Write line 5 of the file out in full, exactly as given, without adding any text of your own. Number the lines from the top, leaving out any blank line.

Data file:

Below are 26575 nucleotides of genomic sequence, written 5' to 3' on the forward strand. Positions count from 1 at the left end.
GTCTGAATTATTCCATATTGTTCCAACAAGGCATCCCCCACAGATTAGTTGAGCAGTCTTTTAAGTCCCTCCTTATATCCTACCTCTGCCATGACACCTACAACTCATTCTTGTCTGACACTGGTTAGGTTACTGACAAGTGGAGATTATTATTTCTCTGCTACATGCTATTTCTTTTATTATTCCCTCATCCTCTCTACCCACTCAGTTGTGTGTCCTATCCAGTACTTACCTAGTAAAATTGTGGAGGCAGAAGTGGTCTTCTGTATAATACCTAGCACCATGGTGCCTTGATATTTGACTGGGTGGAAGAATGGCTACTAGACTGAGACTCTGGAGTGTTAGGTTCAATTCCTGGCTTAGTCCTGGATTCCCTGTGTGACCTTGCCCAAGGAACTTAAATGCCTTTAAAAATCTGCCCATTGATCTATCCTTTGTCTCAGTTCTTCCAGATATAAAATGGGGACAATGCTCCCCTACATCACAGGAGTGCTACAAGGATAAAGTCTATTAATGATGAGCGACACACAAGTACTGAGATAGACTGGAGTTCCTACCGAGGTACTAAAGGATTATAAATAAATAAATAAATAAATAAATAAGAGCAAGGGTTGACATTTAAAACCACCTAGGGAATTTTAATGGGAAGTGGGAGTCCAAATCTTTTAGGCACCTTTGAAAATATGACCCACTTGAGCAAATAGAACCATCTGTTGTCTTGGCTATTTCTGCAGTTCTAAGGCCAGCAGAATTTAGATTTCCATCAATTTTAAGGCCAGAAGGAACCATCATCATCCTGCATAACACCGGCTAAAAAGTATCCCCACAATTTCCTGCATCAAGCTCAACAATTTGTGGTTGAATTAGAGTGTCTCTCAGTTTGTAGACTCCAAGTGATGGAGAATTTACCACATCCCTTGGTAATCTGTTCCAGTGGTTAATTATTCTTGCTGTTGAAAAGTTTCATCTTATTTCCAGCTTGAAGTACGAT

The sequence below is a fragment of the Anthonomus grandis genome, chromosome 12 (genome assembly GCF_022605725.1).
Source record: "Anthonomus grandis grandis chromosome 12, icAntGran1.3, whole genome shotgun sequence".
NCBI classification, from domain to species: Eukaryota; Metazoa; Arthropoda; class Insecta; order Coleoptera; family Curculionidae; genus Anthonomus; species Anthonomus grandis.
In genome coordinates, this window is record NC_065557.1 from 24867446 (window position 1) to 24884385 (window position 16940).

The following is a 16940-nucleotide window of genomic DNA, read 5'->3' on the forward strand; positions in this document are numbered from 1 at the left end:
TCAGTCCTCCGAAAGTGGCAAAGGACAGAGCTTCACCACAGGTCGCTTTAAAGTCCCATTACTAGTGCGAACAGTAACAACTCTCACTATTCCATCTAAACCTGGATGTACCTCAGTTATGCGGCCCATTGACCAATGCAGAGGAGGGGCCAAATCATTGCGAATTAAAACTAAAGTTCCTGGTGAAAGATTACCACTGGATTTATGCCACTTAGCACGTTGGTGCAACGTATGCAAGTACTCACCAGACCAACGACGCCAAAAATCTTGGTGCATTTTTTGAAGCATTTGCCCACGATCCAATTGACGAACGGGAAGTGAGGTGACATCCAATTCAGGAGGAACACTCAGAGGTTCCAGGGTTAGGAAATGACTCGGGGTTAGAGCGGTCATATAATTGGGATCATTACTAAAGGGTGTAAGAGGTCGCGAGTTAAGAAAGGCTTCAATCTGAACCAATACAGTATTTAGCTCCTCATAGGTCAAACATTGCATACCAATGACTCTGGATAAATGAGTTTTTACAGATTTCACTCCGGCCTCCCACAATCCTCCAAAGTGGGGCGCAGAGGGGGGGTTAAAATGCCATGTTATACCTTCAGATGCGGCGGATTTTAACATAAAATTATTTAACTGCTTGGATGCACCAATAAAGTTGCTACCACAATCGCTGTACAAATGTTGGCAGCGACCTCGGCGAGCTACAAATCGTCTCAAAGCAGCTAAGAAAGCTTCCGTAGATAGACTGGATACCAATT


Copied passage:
NCBI classification, from domain to species: Eukaryota; Metazoa; Arthropoda; class Insecta; order Coleoptera; family Curculionidae; genus Anthonomus; species Anthonomus grandis.